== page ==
During the next six years, Asma and I became dear friends. We got together whenever we could, and chatted on the phone nearly everyday. I never did set eyes on her husband, not even a far off glimpse, and when I married, she never saw mine. I overcame the desire to meet her husband. As our friendship solidified, I reveled in the fact that it belonged to us, and only us. Husbands could not have added anything. In fact, with them out of the picture, we got to know each other more deeply than we would have, had our meetings been mixed.

I developed several other friendships over the years, and in each one, I found much freedom, and a satisfaction that could not have blossomed had husbands been in the picture. Those female friendships in Saudi Arabia were the best I’d ever had, because of, not in spite of, gender segregation.

I do not segregate here in the United States, but I’m thankful for having discovered a hidden blessing in the custom. Most of us get lost in the “should” or “shouldn’t” of gender segregation. I do not say should or shouldn’t. I say that I’ve tasted a way of life most people will never experience, let alone appreciate, and I’ve found some good in it.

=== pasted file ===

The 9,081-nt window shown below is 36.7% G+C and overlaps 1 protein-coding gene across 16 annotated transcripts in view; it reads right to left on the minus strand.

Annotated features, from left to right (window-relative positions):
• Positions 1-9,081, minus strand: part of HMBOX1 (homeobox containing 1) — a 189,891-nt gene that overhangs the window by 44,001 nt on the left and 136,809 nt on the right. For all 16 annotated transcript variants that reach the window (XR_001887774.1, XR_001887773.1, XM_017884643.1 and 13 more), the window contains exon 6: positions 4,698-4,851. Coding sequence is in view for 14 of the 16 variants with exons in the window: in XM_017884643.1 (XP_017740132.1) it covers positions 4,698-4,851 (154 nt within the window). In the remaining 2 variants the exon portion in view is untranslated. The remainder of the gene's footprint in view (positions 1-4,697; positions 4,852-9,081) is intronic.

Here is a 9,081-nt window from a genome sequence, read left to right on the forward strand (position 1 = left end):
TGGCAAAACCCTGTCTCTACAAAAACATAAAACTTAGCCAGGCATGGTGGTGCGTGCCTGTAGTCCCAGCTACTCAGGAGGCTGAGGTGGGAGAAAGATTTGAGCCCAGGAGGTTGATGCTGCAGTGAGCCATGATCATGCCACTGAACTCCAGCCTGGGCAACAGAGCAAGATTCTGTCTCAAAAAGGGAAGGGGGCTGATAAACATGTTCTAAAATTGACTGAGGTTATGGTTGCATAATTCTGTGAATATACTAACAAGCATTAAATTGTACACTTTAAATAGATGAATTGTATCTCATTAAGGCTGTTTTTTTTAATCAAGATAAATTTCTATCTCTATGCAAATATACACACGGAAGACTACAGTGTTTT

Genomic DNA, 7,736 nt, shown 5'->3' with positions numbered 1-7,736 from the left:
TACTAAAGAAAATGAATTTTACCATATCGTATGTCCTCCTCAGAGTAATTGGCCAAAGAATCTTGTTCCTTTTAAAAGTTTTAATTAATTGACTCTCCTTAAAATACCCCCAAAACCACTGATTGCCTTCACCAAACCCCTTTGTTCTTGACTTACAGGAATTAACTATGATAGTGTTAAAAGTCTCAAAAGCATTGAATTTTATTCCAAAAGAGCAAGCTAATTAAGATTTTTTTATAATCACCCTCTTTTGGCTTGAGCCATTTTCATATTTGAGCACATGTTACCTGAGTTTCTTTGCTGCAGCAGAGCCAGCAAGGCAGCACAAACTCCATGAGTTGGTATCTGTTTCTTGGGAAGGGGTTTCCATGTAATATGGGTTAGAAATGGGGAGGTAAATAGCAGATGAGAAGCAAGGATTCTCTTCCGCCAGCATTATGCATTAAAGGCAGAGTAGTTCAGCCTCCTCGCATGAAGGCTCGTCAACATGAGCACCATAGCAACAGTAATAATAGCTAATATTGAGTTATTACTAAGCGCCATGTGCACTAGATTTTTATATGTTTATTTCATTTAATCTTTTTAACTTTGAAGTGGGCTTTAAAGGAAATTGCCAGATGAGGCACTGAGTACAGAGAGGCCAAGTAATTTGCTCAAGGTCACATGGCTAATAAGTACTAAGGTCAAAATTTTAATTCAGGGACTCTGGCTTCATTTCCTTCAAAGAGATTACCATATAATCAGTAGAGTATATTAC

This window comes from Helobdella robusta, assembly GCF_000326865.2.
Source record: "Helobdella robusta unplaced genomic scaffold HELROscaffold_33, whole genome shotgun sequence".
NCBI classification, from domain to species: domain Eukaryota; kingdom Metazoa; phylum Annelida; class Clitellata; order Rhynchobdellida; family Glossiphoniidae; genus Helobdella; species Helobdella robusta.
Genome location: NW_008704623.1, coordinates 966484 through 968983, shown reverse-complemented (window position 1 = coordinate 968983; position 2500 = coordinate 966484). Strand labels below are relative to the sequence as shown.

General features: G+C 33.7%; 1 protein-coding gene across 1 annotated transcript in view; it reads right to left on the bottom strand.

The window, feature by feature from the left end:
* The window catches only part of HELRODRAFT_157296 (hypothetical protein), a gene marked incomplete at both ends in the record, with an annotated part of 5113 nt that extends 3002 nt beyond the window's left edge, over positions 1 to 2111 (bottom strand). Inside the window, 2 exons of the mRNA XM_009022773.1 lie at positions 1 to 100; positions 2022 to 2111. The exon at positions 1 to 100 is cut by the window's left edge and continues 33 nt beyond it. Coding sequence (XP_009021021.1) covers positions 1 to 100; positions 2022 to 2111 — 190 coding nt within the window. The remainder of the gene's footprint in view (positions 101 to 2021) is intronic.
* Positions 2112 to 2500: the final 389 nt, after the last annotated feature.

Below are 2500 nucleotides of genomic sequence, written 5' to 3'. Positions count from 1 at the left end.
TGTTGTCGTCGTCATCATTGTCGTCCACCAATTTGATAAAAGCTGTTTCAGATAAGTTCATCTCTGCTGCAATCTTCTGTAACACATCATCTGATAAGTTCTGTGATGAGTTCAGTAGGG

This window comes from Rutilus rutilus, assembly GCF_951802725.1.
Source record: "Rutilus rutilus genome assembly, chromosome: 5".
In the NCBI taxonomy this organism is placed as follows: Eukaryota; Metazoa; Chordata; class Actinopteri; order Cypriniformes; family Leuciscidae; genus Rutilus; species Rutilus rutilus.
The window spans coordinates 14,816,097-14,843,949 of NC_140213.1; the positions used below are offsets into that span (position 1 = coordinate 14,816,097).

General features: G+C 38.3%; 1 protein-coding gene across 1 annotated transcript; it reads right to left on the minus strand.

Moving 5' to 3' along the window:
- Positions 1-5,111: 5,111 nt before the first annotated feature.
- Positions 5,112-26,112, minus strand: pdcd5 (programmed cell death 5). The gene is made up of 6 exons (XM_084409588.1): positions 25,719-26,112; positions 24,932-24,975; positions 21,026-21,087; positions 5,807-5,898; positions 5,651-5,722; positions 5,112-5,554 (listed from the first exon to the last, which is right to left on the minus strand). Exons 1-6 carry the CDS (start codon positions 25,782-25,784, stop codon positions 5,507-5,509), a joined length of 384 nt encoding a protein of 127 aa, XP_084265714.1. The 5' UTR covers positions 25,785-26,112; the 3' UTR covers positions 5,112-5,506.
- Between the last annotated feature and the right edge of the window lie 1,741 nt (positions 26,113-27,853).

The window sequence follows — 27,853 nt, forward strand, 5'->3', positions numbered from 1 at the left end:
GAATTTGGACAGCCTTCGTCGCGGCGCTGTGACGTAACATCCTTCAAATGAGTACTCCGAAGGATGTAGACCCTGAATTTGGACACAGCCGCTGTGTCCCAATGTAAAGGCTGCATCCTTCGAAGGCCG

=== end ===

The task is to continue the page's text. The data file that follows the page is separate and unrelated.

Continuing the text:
copy-2-of-copy-of-labor-day-weekend-0261                                                                         

A Downpour in the Desert –My Hajj Story

A Downpour in the Desert –My Hajj Story

Most Hajj stories focus upon the sense of awe and inspiration that arise upon gathering in Mecca with thousands of Muslims from around the world, to perform one of the five pillars of Islam. I felt those emotions, too, but something else stands at the forefront of my memories.